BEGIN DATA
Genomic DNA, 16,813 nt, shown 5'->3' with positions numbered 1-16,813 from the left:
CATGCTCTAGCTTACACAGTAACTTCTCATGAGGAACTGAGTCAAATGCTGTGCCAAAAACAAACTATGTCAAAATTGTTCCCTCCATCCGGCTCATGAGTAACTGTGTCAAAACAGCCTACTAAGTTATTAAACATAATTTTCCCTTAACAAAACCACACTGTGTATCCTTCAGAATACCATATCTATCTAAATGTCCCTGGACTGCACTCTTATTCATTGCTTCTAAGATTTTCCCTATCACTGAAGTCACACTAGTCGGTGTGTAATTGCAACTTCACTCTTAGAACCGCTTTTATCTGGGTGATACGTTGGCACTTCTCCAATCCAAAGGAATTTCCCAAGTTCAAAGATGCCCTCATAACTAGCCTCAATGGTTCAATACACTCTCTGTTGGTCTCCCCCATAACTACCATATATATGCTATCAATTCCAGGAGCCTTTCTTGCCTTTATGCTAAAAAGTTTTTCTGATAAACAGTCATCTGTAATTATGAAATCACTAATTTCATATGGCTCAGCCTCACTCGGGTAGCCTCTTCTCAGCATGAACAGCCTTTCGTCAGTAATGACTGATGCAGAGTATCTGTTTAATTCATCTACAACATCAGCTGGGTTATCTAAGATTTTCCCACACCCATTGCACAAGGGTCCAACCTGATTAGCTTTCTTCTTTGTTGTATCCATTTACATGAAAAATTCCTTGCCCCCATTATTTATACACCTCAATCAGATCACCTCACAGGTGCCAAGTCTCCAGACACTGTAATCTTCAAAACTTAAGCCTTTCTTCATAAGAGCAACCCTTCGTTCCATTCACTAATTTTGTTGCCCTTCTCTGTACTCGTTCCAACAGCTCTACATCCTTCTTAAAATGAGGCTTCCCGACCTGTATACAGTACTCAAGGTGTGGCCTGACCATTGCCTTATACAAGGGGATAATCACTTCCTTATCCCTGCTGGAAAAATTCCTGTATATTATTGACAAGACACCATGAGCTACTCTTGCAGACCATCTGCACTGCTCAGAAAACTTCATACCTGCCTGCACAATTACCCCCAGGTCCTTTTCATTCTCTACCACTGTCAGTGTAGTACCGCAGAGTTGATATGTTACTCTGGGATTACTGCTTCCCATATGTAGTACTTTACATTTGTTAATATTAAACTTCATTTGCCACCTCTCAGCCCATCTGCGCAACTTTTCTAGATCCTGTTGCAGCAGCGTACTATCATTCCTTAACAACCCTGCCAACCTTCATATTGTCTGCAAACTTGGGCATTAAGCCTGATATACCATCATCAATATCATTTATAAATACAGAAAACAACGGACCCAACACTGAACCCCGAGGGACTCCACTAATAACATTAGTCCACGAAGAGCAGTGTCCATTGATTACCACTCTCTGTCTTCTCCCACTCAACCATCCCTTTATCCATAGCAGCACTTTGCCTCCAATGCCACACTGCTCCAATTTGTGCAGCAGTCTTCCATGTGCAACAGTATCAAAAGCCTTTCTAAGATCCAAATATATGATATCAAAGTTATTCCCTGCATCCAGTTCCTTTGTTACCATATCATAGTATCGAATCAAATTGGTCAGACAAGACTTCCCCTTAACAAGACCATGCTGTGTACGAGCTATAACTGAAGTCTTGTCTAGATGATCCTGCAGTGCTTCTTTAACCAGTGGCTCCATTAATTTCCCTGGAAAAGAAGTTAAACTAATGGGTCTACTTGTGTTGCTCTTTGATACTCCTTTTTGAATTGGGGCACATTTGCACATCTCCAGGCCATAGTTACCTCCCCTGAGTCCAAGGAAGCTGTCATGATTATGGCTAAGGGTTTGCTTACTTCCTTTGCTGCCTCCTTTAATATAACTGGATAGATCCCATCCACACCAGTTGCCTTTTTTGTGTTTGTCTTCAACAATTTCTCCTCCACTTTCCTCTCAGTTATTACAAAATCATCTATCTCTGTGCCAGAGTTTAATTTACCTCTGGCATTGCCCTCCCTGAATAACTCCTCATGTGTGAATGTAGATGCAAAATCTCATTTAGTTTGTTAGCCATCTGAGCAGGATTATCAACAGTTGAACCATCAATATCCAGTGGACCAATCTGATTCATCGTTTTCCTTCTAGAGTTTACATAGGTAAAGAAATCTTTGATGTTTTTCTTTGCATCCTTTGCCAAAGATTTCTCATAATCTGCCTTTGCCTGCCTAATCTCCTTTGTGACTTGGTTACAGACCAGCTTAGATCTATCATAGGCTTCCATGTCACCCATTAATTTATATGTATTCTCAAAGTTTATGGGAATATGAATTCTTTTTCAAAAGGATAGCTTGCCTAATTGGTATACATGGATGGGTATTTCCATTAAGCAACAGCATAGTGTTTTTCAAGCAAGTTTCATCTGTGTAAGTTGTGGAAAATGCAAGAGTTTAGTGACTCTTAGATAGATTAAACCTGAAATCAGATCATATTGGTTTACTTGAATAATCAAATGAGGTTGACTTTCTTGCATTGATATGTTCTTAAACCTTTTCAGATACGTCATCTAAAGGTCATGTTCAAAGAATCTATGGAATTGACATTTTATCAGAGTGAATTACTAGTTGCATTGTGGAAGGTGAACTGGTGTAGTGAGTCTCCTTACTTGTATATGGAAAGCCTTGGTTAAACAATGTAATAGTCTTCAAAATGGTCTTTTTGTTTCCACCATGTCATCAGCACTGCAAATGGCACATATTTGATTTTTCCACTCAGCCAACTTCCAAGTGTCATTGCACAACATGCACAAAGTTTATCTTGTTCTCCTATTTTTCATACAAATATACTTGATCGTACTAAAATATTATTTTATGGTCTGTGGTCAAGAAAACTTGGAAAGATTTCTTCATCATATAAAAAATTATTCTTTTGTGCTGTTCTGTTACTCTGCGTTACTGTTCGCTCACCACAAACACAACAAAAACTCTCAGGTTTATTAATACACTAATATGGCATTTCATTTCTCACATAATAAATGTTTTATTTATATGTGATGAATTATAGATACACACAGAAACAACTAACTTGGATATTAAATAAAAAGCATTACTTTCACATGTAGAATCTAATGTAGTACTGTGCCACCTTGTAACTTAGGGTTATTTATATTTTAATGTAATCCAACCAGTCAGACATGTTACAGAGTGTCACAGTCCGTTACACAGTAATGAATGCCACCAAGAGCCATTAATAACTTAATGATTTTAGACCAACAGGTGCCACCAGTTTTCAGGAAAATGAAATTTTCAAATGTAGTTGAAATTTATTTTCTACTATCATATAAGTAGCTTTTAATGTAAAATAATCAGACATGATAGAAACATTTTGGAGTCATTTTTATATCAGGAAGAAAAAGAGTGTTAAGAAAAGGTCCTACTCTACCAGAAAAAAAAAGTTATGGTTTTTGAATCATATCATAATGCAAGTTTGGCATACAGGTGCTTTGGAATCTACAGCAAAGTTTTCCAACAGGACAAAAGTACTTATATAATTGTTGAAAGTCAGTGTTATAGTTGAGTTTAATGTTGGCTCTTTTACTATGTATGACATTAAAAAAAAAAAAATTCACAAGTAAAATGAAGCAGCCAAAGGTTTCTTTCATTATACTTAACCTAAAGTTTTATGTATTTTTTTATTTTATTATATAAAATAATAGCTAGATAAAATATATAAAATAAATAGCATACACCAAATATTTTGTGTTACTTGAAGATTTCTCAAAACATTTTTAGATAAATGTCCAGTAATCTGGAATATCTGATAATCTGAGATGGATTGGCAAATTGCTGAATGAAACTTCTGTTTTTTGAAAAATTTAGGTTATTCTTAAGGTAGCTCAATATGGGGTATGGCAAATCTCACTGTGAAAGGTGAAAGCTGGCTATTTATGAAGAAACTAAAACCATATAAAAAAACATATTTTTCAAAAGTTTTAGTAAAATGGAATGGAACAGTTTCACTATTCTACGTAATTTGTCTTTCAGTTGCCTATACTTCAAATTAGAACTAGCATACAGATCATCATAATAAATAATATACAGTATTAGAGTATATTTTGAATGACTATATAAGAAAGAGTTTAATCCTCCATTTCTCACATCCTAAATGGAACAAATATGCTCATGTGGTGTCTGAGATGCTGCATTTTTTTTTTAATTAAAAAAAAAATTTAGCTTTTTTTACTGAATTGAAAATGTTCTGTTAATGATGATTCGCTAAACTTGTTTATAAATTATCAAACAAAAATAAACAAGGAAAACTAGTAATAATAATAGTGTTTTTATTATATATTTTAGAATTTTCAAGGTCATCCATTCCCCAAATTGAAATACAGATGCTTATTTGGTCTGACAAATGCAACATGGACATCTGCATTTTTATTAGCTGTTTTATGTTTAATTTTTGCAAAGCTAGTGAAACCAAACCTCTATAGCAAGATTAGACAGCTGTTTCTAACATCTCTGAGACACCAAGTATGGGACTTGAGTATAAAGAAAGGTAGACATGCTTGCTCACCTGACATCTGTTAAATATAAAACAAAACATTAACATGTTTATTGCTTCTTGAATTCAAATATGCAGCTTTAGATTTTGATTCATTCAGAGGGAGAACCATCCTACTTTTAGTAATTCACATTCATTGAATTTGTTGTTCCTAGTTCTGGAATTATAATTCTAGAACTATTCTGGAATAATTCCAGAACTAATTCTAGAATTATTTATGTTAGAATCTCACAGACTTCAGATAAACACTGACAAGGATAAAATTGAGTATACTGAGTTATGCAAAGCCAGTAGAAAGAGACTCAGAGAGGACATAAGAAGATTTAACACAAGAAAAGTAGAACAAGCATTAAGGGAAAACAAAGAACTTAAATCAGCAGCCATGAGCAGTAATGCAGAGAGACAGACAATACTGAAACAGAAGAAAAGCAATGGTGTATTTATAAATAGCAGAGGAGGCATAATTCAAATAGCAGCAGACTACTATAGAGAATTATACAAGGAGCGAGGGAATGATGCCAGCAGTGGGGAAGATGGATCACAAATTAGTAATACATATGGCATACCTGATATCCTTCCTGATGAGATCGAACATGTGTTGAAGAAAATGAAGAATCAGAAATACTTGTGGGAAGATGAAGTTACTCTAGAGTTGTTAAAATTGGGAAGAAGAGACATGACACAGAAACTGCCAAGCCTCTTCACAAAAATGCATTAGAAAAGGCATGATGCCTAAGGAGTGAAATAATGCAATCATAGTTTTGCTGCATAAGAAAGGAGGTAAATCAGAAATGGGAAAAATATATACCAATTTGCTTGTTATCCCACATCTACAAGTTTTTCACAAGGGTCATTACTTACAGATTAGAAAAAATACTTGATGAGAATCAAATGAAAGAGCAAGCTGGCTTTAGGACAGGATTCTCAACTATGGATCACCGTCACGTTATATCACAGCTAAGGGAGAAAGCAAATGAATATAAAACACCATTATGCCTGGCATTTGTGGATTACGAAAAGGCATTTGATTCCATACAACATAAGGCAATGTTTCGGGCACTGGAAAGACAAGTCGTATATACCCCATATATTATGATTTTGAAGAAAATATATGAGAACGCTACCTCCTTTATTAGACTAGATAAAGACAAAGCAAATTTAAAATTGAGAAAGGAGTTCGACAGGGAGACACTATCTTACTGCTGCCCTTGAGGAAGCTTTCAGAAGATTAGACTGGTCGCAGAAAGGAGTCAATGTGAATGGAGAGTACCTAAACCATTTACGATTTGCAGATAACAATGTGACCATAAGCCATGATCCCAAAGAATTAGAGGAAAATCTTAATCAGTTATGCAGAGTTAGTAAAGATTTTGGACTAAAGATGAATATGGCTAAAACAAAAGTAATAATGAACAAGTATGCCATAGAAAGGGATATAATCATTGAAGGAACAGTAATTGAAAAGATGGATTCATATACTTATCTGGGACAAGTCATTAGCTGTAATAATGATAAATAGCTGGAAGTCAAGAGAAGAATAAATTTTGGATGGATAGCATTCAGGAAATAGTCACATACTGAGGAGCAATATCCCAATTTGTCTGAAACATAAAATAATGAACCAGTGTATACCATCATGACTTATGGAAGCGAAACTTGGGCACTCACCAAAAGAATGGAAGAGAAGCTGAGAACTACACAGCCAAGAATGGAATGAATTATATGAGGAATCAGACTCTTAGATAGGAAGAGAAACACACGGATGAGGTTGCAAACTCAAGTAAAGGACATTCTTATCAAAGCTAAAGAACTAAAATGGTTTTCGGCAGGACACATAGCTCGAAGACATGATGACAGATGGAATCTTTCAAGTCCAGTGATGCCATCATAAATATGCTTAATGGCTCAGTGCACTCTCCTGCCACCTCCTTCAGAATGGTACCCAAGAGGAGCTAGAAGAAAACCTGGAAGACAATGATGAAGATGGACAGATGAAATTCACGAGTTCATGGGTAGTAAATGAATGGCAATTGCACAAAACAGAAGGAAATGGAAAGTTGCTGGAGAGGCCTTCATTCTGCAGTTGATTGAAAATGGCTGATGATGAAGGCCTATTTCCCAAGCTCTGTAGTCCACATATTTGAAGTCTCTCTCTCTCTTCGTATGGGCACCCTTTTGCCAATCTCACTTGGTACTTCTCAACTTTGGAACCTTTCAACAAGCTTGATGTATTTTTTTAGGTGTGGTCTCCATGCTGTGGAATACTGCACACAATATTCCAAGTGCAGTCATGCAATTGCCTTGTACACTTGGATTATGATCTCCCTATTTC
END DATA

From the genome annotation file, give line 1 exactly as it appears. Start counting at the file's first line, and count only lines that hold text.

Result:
Genomic DNA, 16,813 nt, shown 5'->3' with positions numbered 1-16,813 from the left: